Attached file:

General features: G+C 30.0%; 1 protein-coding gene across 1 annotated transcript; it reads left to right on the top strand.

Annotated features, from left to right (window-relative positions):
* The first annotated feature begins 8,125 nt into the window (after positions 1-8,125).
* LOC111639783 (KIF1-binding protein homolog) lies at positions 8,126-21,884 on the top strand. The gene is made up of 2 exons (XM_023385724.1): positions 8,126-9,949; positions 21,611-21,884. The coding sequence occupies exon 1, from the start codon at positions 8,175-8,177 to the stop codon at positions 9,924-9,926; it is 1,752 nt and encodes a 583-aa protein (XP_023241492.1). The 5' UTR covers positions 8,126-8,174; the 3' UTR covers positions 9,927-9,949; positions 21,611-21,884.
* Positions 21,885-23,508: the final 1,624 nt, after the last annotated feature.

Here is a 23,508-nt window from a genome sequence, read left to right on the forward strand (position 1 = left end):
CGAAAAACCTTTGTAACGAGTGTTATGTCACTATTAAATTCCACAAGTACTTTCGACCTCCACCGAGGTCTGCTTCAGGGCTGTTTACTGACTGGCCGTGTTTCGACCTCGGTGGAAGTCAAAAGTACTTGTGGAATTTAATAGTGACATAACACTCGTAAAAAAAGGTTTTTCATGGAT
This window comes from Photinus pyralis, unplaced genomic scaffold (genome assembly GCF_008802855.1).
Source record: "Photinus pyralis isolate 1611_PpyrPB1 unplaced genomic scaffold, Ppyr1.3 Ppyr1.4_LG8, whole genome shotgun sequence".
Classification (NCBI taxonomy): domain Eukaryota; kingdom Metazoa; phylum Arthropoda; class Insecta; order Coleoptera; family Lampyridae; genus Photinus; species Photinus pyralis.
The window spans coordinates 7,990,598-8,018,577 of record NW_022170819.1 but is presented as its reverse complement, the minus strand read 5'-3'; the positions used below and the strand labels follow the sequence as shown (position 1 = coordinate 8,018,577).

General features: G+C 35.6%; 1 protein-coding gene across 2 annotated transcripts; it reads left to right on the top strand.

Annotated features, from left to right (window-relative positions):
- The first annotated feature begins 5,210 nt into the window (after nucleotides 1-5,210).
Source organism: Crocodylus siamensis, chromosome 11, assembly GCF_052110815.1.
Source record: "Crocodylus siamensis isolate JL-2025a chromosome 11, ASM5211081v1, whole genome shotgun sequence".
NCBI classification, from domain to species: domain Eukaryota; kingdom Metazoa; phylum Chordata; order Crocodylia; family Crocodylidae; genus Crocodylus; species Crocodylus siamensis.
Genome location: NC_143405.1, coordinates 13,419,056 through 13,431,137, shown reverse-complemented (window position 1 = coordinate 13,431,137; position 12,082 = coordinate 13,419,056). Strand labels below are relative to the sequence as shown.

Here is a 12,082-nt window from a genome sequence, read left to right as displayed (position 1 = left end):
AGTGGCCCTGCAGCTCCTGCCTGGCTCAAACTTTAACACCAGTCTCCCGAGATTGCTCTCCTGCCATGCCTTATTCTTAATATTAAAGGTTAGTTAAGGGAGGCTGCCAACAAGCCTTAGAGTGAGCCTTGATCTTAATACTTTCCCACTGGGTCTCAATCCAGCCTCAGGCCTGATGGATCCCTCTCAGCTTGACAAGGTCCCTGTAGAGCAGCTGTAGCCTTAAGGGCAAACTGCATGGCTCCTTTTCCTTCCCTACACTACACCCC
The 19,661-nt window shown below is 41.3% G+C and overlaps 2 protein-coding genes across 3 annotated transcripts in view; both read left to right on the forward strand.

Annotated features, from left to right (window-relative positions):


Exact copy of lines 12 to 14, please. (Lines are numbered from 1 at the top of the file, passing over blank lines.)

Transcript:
General features: G+C 35.6%; 1 protein-coding gene across 2 annotated transcripts; it reads left to right on the top strand.

Annotated features, from left to right (window-relative positions):
- The first annotated feature begins 5,210 nt into the window (after nucleotides 1-5,210).